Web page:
Mr. Speaker, for the first time parliamentary secretaries have been sworn in as privy councillors and are thereby sitting at the cabinet table. The very scandal the public accounts committee is charged with investigating involves members of the cabinet, both past and present.
I wish to argue before you, Mr. Speaker, that it is inappropriate for any cabinet minister to sit on the public accounts committee due to the very serious and obvious conflict of interest.
There are not one nor two, but three parliamentary secretaries on the public accounts committee looking into the sponsorship program scandal. Unlike in the past, these parliamentary secretaries have a place around the cabinet table if invited to do so.
While there are no rules precluding cabinet ministers from sitting on committees, established practice has precluded them from holding membership in recent years. Marleau and Montpetit states on pages 819 and 820:
While no rule prevents any Member from being named to a committee, current practice normally excludes certain Members who have other parliamentary functions--
On that list of exclusion are cabinet ministers. The last minister to be named to a committee was Allan MacEachen who served on a striking committee from 1976-77.
In the early years of Confederation, ministers being named to standing committees were more common; however, this practice died along with the practice of a government member chairing the Standing Committee on Public Accounts in the mid-1980s.
In the mid-1980s the McGrath committee recommended that parliamentary secretaries--and we are not talking about the hybrid parliamentary secretaries/cabinet ministers of today--not participate on standing committees. The reason for the exclusion of parliamentary secretaries was for greater independence. Greater independence is also be the theme of the government's latest proposal, an action plan for democratic reform. Of course, that document was tabled before the sponsorship program corruption scandal.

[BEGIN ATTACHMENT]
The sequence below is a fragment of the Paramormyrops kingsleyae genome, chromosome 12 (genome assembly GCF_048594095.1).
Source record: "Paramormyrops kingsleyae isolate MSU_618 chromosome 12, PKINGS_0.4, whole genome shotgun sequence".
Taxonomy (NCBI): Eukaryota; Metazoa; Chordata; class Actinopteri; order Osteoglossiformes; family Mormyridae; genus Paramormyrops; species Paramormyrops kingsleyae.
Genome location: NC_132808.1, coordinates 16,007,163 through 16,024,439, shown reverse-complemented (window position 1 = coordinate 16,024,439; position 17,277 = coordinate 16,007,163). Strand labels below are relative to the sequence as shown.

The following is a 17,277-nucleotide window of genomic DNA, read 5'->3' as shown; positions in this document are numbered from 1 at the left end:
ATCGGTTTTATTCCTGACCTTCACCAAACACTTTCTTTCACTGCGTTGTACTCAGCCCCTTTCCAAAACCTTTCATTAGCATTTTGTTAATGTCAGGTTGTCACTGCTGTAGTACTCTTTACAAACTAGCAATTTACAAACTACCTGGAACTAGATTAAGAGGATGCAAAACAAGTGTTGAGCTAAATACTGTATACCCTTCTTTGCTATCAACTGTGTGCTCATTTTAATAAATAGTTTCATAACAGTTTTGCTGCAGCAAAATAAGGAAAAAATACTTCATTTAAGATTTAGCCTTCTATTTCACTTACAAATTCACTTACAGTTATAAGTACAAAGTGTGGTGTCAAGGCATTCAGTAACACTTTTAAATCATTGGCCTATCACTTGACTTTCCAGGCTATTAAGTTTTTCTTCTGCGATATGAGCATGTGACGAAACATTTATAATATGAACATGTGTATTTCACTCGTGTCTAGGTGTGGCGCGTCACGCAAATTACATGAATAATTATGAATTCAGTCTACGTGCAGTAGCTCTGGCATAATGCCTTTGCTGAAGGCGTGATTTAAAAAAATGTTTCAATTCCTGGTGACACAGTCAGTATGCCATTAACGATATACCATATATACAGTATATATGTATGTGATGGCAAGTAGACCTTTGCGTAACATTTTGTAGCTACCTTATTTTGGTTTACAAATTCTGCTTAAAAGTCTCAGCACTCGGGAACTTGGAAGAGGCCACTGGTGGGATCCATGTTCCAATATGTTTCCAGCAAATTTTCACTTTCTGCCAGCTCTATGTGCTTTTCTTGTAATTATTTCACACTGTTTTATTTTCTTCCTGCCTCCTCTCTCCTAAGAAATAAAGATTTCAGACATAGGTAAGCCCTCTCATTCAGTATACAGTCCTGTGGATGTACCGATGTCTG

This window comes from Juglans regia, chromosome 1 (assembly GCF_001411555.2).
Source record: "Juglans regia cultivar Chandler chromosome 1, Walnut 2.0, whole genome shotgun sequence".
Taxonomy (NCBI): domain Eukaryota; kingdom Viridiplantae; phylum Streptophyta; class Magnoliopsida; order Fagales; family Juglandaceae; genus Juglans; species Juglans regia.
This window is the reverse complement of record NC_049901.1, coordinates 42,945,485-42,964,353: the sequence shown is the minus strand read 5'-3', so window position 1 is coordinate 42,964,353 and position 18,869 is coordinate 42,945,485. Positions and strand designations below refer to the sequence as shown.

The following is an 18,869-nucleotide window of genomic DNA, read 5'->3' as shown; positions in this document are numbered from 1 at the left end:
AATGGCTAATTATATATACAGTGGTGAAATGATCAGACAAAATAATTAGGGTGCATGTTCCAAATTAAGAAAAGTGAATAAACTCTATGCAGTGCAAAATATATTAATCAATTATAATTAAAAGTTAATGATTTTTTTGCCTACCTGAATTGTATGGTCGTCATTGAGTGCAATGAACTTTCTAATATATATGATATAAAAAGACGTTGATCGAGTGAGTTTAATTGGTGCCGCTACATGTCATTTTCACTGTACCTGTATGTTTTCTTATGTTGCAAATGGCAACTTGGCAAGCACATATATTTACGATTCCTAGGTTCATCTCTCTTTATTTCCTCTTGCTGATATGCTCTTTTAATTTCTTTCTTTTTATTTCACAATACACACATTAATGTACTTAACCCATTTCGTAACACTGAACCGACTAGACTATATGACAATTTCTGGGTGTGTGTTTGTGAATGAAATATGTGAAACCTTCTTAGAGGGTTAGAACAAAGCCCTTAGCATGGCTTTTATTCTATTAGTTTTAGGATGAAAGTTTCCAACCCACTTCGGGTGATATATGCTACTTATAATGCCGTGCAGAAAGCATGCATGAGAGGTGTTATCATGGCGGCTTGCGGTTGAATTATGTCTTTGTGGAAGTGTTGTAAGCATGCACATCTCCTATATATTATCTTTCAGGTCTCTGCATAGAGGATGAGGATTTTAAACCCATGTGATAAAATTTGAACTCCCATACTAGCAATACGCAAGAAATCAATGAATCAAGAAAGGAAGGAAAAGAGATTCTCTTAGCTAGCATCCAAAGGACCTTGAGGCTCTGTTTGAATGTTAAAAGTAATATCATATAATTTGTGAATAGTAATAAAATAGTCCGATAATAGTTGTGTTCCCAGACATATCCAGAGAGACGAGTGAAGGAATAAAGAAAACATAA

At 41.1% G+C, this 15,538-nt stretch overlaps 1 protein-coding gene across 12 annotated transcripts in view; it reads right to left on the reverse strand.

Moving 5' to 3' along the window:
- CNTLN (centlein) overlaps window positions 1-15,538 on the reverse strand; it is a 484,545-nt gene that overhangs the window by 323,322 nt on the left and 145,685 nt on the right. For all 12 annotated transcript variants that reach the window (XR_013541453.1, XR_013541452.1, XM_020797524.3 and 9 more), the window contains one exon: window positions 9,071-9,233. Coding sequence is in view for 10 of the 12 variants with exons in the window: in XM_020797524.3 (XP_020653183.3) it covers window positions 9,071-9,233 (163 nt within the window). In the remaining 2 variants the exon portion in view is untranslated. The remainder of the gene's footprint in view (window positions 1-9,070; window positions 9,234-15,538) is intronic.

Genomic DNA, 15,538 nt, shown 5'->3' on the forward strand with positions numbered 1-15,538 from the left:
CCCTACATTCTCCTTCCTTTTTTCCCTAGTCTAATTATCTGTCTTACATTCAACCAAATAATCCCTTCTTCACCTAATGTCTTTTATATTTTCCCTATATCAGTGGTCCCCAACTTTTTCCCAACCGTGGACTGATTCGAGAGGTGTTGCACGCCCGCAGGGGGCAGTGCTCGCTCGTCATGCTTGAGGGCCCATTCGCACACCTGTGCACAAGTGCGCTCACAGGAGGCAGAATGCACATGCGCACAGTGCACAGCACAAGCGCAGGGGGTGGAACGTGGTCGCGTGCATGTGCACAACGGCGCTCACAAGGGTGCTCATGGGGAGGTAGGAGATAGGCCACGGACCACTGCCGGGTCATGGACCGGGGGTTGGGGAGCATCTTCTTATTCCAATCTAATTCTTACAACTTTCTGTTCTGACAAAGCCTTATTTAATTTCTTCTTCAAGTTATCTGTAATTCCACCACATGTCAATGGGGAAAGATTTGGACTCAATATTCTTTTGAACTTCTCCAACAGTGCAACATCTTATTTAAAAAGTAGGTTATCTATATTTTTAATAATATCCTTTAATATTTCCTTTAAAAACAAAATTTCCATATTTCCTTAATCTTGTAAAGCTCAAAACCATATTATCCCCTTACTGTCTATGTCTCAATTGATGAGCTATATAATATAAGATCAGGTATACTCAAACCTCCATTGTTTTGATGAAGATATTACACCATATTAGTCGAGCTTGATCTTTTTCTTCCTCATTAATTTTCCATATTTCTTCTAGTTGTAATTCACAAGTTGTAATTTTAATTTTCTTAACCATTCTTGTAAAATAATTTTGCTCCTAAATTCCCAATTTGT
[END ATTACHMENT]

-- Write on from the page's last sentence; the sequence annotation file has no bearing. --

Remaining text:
I am asking you, Mr. Speaker, to rule whether there is enough precedent existing in our modern day practice to prevent parliamentary secretaries, who sit at the cabinet table, to continue on the public accounts committee, particularly as the committee undertakes a study into abuses of cabinet regarding the sponsorship program. It is a clear conflict of interest that needs to be addressed.
I think the Speaker and Canadians will agree that those privy councillors on the committee must be removed if the public accounts committee is to have any credibility during this inquiry.
On April 14, 1987, on page 5121 of Hansard , Speaker Fraser said:
When interpreting the rules of procedure, the Speaker must take account not only of their letter but of their spirit and be guided by the most basic rule of all, that of common sense
On page 219 of Marleau and Montpetit, it states:
The Standing Orders, though a vital reference, constitute a comparatively small part of the much larger body of House of Commons procedure and practice that the Speaker will consult in preparing a ruling.
It also states that there is “the fine balancing act that is often involved in adapting old rules to new situations”.
The Prime Minister has created a new procedural situation with these hybrid cabinet ministers and has created an ethical dilemma by placing three of them on the very committee that will conduct a study into a government scandal where cabinet members are actually implicated.